Grizzly 1.9.0: Asynchronous HTTP responses

In Grizzly 1.9.0, which will be released very soon, we've implemented new feature for HTTP module.

Now it is possible to send HTTP responses asynchronously without blocking a worker thread.  What does it mean and which advantages we get?

In earlier Grizzly versions, when we sent HTTP response, a current thread was blocked until whole the response will be written on network. This is fine, when response is relatively small and server is not overloaded with processing HTTP requests.

But in case, when server is under load and is not able to write HTTP response fast... We block on thread and wait, when OS will become ready to write next chunk of data on network, so write operation becomes a bottleneck for our server scalability.

In Grizzly 1.9 it is possible to leverage the advantages, proposed by Grizzly asynchronous write queue. So now, if channel can not write more data on wire, instead of blocking on a thread, we add the HTTP response message to a write queue. Asynchronous write queue will be processed, once OS will signal, that channel is available for writing.

The asynchronous mode for HTTP responses is turned off by default. So here are ways, how it could be turned on:

1) Programmatically, using SelectorThread

SelectorThread selectorThread = new SelectorThread();
selectorThread.setPort(PORT);
selectorThread.setAsyncHttpWriteEnabled(true);

2) Using system property

-Dcom.sun.grizzly.http.asyncwrite.enabled=true


Though asynchronous mode for HTTP responses is very useful and has huge advantages, comparing to blocking mode, it has one "detail" :), which we have to be careful with. I'm talking about ByteBuffer cloning.

At time, when we can not write more data on channel, we add the ByteBuffer to asynchronous write queue, which means we can not continue to work with this ByteBuffer, until it will be released from asynchronous write queue. So, to process next HTTP request, we have to create new ByteBuffer. So, basically to increase server scalability by using asynchronous write queue, we pay memory. In Grizzly 1.9 we use simple ByteBuffer pool with limited size, to avoid creating new ByteBuffers all the time. The size of the ByteBuffer pool could be tuned.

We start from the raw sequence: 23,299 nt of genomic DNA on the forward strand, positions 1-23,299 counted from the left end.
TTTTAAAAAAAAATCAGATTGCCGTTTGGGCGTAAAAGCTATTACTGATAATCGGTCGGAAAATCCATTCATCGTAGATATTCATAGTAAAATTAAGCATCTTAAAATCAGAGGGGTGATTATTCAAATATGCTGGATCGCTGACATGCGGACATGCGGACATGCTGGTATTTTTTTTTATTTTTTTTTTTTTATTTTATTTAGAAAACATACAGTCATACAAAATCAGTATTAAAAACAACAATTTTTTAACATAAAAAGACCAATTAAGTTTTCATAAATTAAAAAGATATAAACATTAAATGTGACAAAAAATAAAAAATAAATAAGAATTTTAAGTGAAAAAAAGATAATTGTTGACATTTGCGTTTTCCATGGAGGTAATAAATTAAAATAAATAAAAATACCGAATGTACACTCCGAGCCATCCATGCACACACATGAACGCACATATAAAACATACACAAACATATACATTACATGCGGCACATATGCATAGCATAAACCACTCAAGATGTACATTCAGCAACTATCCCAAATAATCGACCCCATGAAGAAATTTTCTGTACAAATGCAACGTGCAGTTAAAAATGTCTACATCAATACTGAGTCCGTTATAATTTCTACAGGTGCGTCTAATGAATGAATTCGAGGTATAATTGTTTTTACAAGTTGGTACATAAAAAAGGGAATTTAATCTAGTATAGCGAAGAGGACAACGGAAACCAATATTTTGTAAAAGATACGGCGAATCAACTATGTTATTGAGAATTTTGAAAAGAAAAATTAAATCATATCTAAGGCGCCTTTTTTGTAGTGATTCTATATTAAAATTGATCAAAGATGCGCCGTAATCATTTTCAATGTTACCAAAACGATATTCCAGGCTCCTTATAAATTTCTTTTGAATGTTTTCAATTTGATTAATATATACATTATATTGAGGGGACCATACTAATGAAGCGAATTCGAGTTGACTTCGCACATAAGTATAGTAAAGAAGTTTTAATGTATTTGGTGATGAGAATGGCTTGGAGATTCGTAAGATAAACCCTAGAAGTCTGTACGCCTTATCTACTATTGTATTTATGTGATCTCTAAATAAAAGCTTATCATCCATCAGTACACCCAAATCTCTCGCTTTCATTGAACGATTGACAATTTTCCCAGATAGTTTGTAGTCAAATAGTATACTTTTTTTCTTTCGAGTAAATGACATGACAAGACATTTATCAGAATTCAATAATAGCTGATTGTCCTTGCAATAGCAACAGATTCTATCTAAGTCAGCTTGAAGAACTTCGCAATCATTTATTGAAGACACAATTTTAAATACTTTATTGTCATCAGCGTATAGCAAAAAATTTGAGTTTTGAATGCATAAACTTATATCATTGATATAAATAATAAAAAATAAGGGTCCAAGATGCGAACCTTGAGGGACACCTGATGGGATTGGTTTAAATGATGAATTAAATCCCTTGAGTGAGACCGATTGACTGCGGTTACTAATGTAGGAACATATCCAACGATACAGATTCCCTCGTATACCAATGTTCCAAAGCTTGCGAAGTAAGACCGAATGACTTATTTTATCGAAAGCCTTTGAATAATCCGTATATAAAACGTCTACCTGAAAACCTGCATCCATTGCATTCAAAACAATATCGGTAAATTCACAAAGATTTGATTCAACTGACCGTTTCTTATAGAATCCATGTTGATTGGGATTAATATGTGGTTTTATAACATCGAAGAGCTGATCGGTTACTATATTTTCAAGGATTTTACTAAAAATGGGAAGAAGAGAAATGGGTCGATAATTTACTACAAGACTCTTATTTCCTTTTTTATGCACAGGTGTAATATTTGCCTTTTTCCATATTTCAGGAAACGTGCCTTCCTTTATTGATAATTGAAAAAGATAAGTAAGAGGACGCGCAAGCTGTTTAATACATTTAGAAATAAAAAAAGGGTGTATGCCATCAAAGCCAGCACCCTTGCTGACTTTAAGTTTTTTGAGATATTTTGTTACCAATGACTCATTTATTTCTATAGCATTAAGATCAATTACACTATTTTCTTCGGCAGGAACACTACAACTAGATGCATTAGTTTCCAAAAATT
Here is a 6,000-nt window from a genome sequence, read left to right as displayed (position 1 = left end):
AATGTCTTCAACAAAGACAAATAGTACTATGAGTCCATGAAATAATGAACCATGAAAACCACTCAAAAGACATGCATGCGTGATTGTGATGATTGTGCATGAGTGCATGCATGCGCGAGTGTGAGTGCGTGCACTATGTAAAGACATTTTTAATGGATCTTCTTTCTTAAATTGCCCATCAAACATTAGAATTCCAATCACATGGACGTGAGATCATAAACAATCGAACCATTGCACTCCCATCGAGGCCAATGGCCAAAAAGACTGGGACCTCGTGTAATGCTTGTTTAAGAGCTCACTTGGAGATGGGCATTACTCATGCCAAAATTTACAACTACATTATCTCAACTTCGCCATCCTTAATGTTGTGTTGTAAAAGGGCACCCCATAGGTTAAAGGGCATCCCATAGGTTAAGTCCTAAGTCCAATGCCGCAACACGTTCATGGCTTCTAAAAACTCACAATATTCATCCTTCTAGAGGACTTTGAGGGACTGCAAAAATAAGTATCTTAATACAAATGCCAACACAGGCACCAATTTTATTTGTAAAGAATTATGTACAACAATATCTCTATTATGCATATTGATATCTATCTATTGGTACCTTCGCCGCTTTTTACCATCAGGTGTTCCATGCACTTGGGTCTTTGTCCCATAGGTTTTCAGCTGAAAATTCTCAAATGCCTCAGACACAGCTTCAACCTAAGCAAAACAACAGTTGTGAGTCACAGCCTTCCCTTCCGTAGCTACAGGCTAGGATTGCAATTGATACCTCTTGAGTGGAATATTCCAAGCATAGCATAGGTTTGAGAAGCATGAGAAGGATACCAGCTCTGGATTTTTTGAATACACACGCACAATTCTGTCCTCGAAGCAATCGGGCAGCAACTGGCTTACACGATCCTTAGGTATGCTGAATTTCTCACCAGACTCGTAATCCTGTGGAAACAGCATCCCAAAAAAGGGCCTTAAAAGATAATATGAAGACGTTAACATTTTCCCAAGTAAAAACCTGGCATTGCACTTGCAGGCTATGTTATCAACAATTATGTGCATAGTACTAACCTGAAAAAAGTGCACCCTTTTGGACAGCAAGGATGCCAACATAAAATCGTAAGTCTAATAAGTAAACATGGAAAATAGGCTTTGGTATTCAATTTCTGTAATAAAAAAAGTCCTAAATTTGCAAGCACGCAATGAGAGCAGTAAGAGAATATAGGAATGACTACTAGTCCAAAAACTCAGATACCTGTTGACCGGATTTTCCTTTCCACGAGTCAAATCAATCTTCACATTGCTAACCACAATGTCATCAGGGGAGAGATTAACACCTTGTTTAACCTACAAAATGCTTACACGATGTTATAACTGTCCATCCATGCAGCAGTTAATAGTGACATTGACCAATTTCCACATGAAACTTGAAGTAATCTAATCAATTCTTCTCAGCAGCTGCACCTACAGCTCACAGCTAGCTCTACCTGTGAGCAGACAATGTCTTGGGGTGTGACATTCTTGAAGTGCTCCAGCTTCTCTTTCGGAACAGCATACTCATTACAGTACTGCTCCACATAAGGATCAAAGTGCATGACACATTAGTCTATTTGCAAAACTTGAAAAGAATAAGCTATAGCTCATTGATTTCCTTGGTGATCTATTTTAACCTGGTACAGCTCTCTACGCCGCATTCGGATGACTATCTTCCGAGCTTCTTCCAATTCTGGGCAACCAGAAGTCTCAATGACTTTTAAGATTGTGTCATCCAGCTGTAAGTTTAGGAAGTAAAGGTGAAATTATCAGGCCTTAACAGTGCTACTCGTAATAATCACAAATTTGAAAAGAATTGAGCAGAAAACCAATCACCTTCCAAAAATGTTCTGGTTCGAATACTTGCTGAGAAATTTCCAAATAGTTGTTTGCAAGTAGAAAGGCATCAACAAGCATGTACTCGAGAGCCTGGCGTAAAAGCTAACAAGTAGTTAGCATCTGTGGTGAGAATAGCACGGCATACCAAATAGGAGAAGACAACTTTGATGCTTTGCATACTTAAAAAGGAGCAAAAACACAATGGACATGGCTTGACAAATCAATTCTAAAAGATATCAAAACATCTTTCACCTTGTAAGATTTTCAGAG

1) Programmatically:

SocketChannelOutputBuffer.setMaxBufferPoolSize(int size); 

2) Using system properties:

-Dcom.sun.grizzly.http.asyncwrite.maxBufferPoolSize=<size> 

Comments:

is there a perf penalty? is this always on, or does it switch on if the send blocks?

Posted by peter morelli on December 03, 2008 at 09:41 AM CET #

[Trackback] The latest release of the monster include tons of enhancements and new features like new Asynchronous I/O support, OSGi improvement, ExecutorServices now supported natively, Asynchronous Http Write...

Posted by Jean-Francois Arcand's Blog on December 03, 2008 at 08:22 PM CET #

There is no performance penalty. The asynchronous write queue works the way, that first it tries to write buffer directly on the wire, and only if it is not possible to write whole buffer - it will be added to the write queue.
So, for low load scenarios, messages will not be even added to the queue, so there will be no penalty.
For high load we expect performance improvement, because we will not block on thread. So the same thread could be reused for processing other requests. But we will need to create additional ByteBuffer (I mentioned it as "cloning"), so for perf. improvement we will pay some extra memory.

Posted by oleksiys on December 04, 2008 at 06:52 AM CET #

Oh, just missed the second part of question.
> is this always on, or does it switch on if the send blocks

By default the async HTTP response feature is switched off. You can switch it on using one of the options I described above.

Posted by oleksiys on December 04, 2008 at 08:53 AM CET #

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